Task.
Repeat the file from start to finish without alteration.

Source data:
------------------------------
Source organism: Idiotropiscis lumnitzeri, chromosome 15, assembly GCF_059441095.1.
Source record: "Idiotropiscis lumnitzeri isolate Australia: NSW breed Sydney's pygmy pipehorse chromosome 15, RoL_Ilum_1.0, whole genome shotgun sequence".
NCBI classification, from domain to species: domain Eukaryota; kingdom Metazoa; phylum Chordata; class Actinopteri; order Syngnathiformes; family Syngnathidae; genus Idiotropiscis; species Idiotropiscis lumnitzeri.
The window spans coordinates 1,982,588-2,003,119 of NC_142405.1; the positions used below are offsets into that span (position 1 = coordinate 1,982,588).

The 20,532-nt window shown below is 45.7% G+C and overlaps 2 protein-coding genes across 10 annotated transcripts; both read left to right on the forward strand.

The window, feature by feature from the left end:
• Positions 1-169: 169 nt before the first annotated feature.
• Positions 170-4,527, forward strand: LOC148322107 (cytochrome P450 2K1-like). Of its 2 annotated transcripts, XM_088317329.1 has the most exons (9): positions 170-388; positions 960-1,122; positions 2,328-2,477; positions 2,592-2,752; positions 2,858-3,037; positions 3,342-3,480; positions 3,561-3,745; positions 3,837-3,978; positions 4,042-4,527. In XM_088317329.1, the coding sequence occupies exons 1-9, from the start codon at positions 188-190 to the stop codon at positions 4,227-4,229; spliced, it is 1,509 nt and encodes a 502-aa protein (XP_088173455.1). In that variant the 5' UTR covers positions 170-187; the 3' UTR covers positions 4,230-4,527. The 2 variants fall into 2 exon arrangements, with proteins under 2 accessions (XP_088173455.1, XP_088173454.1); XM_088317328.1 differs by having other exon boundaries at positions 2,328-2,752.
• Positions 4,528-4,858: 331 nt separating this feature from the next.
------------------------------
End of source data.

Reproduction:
Source organism: Idiotropiscis lumnitzeri, chromosome 15, assembly GCF_059441095.1.
Source record: "Idiotropiscis lumnitzeri isolate Australia: NSW breed Sydney's pygmy pipehorse chromosome 15, RoL_Ilum_1.0, whole genome shotgun sequence".
NCBI classification, from domain to species: domain Eukaryota; kingdom Metazoa; phylum Chordata; class Actinopteri; order Syngnathiformes; family Syngnathidae; genus Idiotropiscis; species Idiotropiscis lumnitzeri.
The window spans coordinates 1,982,588-2,003,119 of NC_142405.1; the positions used below are offsets into that span (position 1 = coordinate 1,982,588).

The 20,532-nt window shown below is 45.7% G+C and overlaps 2 protein-coding genes across 10 annotated transcripts; both read left to right on the forward strand.

The window, feature by feature from the left end:
• Positions 1-169: 169 nt before the first annotated feature.
• Positions 170-4,527, forward strand: LOC148322107 (cytochrome P450 2K1-like). Of its 2 annotated transcripts, XM_088317329.1 has the most exons (9): positions 170-388; positions 960-1,122; positions 2,328-2,477; positions 2,592-2,752; positions 2,858-3,037; positions 3,342-3,480; positions 3,561-3,745; positions 3,837-3,978; positions 4,042-4,527. In XM_088317329.1, the coding sequence occupies exons 1-9, from the start codon at positions 188-190 to the stop codon at positions 4,227-4,229; spliced, it is 1,509 nt and encodes a 502-aa protein (XP_088173455.1). In that variant the 5' UTR covers positions 170-187; the 3' UTR covers positions 4,230-4,527. The 2 variants fall into 2 exon arrangements, with proteins under 2 accessions (XP_088173455.1, XP_088173454.1); XM_088317328.1 differs by having other exon boundaries at positions 2,328-2,752.
• Positions 4,528-4,858: 331 nt separating this feature from the next.